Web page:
LAS VEGAS -- Super political action committee American Crossroads, which supports Republican federal candidates, is airing an advertisement on KLAS-TV Channel 8 that takes Democratic Rep. Shelley Berkley to task for a House ethics investigation launched against her in March.
Berkley, who is running against Republican Sen. Dean Heller for his seat in the November general election, was the subject of a New York Times story in September that reportedly sparked the investigation. The newspaper reported that Berkley "pushed legislation or twisted the arms of federal regulators" to benefit the business interests of her husband, Dr. Larry Lehrner, who operates dialysis centers in Nevada.
The ad, using quotes from the Times, Las Vegas Sun and Pittsburgh Post-Gazette, shows images of Berkley on TV, including through shattered screens. News personalities speaking about Berkley also are shown.
The ad begins with a television anchor, who says: "The House Ethics Committee is looking into allegations against Congresswoman Shelley Berkley..." A narrator continues: "Charged with using her office to enrich her family. Berkley twisted arms to get federal dollars for her husband's business, a blatant conflict of interest. Conduct called dishonorable. Now Berkley is under investigation and she won't answer questions." Sun columnist Jon Ralston is then shown on TV stating: "Stonewalling the New York Times, refusing to talk about this..." Narrator: "Shelley Berkley makes the system work, for herself."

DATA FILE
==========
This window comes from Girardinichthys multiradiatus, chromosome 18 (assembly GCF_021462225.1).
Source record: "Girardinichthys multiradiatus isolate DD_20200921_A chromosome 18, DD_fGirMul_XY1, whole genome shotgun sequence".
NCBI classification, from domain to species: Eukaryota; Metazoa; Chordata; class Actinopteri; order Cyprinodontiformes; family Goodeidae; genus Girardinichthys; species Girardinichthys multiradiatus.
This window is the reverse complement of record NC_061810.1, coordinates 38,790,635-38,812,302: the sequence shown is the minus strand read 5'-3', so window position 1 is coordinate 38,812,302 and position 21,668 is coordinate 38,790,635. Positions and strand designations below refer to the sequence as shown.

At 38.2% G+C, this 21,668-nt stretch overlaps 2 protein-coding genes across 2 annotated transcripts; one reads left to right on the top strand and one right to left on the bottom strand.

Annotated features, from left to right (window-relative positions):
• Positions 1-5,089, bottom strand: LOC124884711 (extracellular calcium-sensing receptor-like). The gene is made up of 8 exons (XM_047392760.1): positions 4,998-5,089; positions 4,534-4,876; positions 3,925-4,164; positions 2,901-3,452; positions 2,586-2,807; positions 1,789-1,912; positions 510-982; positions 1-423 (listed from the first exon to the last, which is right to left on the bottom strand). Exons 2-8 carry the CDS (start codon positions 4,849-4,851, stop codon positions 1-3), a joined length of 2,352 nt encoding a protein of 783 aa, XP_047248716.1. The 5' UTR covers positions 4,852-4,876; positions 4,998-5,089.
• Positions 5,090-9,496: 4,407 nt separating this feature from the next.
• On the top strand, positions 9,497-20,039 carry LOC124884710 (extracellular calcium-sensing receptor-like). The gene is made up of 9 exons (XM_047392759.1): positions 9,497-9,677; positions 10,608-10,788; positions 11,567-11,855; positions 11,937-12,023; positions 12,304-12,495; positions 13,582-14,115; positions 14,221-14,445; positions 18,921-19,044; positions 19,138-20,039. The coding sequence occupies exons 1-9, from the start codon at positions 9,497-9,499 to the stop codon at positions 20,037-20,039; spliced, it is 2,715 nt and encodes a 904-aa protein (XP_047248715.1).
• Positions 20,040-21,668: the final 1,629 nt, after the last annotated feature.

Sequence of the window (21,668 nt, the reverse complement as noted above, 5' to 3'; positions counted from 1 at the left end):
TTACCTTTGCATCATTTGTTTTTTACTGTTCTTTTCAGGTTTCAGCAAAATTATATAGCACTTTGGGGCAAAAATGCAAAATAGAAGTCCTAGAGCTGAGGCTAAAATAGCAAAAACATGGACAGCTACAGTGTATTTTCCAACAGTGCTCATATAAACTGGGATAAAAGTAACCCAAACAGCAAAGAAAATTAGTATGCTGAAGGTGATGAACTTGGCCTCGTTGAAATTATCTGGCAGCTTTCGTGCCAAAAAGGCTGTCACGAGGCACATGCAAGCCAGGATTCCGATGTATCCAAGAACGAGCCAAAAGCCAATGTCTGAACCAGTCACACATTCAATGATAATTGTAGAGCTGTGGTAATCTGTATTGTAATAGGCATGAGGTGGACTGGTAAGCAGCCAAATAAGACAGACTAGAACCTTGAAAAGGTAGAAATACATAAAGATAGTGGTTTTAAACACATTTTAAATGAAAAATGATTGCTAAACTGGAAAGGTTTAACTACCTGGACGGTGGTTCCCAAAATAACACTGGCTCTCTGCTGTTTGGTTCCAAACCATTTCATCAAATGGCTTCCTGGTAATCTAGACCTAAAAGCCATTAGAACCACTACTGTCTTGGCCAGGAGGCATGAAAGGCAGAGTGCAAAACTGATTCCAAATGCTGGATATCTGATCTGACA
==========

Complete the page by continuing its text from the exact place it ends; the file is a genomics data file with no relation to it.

American Crossroads, whose advisers include Karl Rove, former deputy chief of staff and senior adviser to President George W. Bush, is one of many so-called super political action committees that can accept unlimited contributions from donors. The main stipulation is that these independent expenditure committees cannot spend the money in coordination with a candidate's own campaign or a political party.
The U.S. Supreme Court allowed this in the landmark 2010 Citizens United decision, arguing that such donations are protected forms of free speech under the First Amendment. Critics charge that such donations drown out the voices of most voters, and also allow for personal attacks against candidates without the attacks being traced directly back to the opposing candidate favored by the super PAC.
When the Times first broke the story, Berkley declined to be interviewed for the article. But in a statement to the newspaper, she said she supported a broad range of health care causes and never acted specifically to help her husband's practice.
"I won't stop fighting to give Nevadans access to affordable health care just because my husband is a doctor, just like I won't stop standing up for veterans because my father served in World War II," she told the Times..
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